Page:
In total, Slater was on the field in all 17 of the Patriots’ regular season games as well as their wild card playoff loss in Buffalo. Along the way, he was on the field for 373 of a possible 464 snaps in the game’s third phase. His playing time share of 80.4 percent was the highest on the roster, while he ended the season ranked second in special teams tackles: Slater registered 13 combined takedowns as a member of New England’s kickoff and punt coverage units, trailing only Cody Davis’ 15.
On top of his work as a gunner on the punt coverage team and front-line defender on Patriots kickoffs, he also was used on the two return squads as well as the field goal/extra point blocking unit. In those roles he helped the Patriots post some solid numbers in the return game (numbers that were unfortunately overshadowed by the bad kick protection performances): while New England gained an average of 11.3 and 21.8 yards in the punt and kick return game, respectively, opponents yielded only 8.6 and 21.2.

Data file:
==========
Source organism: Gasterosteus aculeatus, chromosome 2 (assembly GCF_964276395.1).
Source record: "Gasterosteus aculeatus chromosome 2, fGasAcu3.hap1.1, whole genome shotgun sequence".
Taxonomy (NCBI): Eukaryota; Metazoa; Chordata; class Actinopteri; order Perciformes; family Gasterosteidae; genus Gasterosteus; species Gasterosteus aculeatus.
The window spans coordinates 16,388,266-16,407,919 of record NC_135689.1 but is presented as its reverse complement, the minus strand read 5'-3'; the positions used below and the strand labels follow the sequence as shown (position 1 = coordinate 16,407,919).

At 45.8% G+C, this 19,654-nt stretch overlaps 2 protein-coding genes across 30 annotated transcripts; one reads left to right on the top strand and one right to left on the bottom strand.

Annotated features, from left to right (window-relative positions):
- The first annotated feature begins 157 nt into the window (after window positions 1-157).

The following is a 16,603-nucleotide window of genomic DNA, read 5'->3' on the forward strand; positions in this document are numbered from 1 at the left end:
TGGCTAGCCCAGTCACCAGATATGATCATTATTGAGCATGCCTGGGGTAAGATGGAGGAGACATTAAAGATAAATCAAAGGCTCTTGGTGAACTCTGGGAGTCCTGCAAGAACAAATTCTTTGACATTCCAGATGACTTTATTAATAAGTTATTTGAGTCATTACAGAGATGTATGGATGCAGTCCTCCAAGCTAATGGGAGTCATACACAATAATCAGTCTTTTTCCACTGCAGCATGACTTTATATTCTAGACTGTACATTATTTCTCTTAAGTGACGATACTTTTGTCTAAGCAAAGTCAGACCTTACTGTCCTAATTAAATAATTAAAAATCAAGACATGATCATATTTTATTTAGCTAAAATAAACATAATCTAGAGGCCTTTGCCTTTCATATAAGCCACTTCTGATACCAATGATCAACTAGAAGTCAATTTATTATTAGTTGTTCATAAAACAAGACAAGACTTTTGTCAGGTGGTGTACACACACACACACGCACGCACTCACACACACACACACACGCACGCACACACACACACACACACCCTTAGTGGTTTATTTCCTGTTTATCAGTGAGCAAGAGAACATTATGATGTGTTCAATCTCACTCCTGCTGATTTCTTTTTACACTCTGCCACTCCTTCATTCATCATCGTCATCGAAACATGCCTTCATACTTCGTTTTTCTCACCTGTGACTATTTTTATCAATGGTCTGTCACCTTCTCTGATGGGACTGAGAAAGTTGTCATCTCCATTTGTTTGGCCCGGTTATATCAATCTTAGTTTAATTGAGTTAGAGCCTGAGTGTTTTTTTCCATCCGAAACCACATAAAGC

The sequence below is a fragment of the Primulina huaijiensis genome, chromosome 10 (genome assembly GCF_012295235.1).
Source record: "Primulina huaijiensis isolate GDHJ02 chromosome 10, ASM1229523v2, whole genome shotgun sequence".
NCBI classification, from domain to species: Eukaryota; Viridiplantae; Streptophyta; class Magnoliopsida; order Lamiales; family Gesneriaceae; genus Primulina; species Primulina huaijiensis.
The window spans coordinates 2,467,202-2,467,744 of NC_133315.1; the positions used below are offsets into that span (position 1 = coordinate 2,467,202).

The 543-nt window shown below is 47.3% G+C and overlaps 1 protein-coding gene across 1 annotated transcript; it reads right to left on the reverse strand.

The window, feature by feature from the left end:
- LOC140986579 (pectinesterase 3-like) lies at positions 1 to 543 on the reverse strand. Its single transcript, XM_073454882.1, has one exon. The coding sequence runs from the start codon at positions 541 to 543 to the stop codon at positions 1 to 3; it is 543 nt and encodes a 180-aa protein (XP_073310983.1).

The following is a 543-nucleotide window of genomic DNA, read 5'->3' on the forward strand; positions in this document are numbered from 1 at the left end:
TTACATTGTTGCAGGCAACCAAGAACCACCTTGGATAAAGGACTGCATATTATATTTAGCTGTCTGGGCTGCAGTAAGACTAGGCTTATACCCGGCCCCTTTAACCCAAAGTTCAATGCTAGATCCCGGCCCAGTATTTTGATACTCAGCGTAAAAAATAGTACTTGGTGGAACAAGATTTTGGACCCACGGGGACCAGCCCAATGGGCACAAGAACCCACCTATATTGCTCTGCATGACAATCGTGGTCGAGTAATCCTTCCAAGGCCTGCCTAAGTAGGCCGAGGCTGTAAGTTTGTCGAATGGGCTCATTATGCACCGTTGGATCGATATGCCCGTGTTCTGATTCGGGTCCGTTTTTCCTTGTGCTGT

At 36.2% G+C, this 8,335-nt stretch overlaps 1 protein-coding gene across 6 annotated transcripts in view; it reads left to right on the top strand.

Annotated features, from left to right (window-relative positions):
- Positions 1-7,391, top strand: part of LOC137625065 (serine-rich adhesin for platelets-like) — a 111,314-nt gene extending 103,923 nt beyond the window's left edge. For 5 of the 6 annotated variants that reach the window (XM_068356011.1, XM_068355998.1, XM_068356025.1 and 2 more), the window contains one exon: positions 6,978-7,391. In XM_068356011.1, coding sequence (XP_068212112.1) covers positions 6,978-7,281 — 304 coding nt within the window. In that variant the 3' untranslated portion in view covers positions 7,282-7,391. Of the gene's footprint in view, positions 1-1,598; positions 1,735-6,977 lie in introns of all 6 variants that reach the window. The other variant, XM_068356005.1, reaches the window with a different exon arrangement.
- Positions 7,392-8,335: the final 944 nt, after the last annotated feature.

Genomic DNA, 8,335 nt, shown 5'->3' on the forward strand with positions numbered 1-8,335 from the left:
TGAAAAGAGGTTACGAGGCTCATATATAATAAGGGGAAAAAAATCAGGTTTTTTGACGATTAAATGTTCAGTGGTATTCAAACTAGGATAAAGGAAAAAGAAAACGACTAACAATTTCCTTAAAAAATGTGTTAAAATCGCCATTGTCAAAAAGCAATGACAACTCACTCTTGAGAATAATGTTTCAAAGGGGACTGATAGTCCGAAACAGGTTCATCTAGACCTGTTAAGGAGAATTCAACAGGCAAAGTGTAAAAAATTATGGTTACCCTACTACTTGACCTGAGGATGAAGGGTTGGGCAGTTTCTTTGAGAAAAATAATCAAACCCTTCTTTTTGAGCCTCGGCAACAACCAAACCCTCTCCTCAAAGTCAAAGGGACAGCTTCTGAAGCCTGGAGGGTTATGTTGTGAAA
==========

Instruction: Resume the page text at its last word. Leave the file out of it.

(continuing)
His impact in the kicking game was once again impressive, but Slater did again not play as prominent a role at his listed position of wide receiver. He was on the field for just 16 of a possible 1,169 offensive snaps (1.4%) and for the fifth year in a row did not register any statistics. When called upon to take the field on offense, the veteran had a clearly defined role: he served as the deep man on kneel-down plays. The Patriots used him as such on all 16 of his snaps on the offensive side of the ball.
Even though he earned another Pro Bowl nomination for his work on special teams, Slater’s biggest impact on the Patriots’ roster might just have come in the locker room. He was a leading voice on a team moving away from the Tom Brady era — as well as Cam Newton’s one-year stint as starting quarterback — and into the Mac Jones era. Slater could not prevent the team’s late-season collapse, but his leadership helped the team bounce back after a disappointing 2-4 start to the season.
What is his projected role? While Slater is officially listed as a wide receiver, his role in 2022 is projected to look like it did for most of his career: he will see the vast majority of his snaps as a core member of New England’s kicking game squads, and serve as a gunner on coverage teams as well as a force player on kickoff return and punt protection units. Furthermore, Slater will also again be employed as the deep man on kneel-down plays and possibly even as a rotational deep safety in end-of-half situations.